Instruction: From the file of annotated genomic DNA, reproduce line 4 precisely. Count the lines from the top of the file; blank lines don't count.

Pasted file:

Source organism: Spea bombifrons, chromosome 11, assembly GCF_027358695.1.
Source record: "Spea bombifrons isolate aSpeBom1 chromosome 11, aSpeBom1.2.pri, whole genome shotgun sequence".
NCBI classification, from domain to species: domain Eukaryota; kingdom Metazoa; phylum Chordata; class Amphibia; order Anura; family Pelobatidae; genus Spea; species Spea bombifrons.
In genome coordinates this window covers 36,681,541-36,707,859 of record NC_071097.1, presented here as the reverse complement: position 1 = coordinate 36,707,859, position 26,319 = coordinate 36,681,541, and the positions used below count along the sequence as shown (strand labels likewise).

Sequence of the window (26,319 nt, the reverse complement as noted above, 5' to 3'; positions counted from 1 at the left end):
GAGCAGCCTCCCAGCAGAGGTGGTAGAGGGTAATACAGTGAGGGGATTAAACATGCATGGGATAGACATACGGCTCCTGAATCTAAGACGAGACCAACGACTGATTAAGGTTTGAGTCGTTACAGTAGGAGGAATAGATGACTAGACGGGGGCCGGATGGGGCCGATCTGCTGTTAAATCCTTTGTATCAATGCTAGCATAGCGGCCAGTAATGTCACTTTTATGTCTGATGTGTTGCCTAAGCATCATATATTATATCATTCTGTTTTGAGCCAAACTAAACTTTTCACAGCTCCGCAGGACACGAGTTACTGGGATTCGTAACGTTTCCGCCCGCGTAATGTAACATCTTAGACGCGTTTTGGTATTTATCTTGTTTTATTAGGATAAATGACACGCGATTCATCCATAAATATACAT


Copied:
In genome coordinates this window covers 36,681,541-36,707,859 of record NC_071097.1, presented here as the reverse complement: position 1 = coordinate 36,707,859, position 26,319 = coordinate 36,681,541, and the positions used below count along the sequence as shown (strand labels likewise).